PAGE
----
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Minding Their Own (The Business - Sounds 1982)

First published in Sounds February 27th 1982

Written by Garry Bushell

'The winter of discontent is nearing/Thatcher's got trouble with her hearing/The voices of millions are going unheard/I'd 'try to laugh if it wasn't so absurd/This generation won't keep quiet/WORK, WORK, WORK...OR RIOT! ('Work Or Riot')

"We call our band 'Reality Punk' because it's facing up to reality. Too many bands are just dreaming: We wanna bring music down to earth and talk about what's going on in this country." 22 year old roofer and vocalist Mick Fitz sits hunched over a light & DD in a boozer just round the corner from Matrix Studios where his band, South London's finest the Business, are working on their debut album, 'Loud, Proud And Punk'.
His well-known Olive-Oi!-with-annorexia frame is housed inside a regulation hooligan green combat jacket. Add DM boots, crop and left-ear earrings and that makes him just about yer identikit all-purpose Media Bogeyman.
"Fick fascist fugs" scream the sick Tory mugs. Micky Fitzsimmons is none of these. like all the very best people involved in today's street-punk Mick is proving that being working class doesn't mean acting dumb
and meekly accepting your allotted place at the bottom of the heap (and none of the other things prole punk is painted as by craphead critics who never give it a listen either).
Bands like the Business and Blitz are coupling raw exciting punk to lyrics that are sharp, sussed, caring and thinking. They're the new vanguard of the ever-maturing Oi! movement and they're also two of the hardest-hitting punk bands
in the land.
Street punk, Oi-punk ... labels, schmabels, what it all boils down to is contemporary punk music at it's hottest.
"Punk and Oi!-punk, which is just a way of saying punk without posers, is getting bigger than ever now," Fitzy enthuses, "though everyone involved has gotta go out of their way to gig more, But there are bad sides to it too.
"A lot of places are clamping down on bands who are trying to bring punks and skins together, but some of the punks and skins don't help much either.
"Punk-bashing skins really are mindless morons. Usually they're just silly kids who don't really know anything about the bands or the music. And 'there ARE elitist punks who try and keep Oi!-punk and punk separate. GBH's comments on Oi! were totally unfounded, a hell of a lot of young bands are working really hard to achieve something positive and you get people like them slagging the music off when they probably.haven't even heard any of it.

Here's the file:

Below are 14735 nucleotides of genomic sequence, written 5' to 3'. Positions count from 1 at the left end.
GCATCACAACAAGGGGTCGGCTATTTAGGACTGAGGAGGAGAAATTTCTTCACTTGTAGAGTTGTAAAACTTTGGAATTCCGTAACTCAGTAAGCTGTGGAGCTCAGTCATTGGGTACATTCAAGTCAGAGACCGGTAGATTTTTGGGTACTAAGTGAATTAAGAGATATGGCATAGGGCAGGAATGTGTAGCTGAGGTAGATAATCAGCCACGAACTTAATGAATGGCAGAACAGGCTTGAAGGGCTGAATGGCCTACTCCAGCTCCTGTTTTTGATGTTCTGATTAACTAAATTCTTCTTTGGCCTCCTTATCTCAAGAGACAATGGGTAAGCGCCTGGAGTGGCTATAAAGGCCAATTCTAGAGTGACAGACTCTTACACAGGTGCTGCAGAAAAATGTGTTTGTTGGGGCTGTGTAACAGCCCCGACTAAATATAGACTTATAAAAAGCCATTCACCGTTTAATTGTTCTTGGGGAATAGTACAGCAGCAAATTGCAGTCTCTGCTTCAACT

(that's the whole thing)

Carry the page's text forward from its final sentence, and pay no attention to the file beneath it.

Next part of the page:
"They were out of order as well slagging off fans with 'GBH' written on their leathers. I love it when I see punks with 'The Business' sprayed on their leathers - it's great.
"I personally feel a lot of the people who look 'punk' are less punk than some people who don't wear the uniform. Punk ain't a way of dressing it's a way of thinking and a way of life,"
"I agreed with what Paul Weller said in SFX," diminutive drummer Kev Boyce pipes up.
"Once punk was about free expression - now it seems to be just another uniform. The real spirit of punk is a state of mind, doing what you wanna do, not what people tell you to do."
One person well qualified to judge is Business bassist lofty Mark Brennan, a regular Roxy gig-goer way back in the 'golden years' of 77, whose dedication to the music has seen him promoting punk gigs in Deptford and building up a staggeri'ng collection of spikey tapes and records ever since.
"I reckon punk is healthier now," he opines. "It's more aggressive, more hardcore, and you don't tend to get so many 'weekend-punk' posers either. But there are a lot of idiots who seem to think if 'you ain't got spikey hair and 'Exploited' sprayed on the back of yer leather jacket you ain't a punk and that's a load of bollocks.
"I think the Business have got a much healthier attitude. I mean when we took that coach to Manchester we had punks, skins and just ordinary geezers, herberts. Other bands seem to get just punks or just skins, but we always get a mixture and that's reflected in the music."

Ah, the moosic. It's about time we came to that, especially as the new Business are so god-damn musically convincing, Unlike the old Business who are so
much more obviously at home as FM rock band Smack, the new line-up are totally committed to punk music and thinking.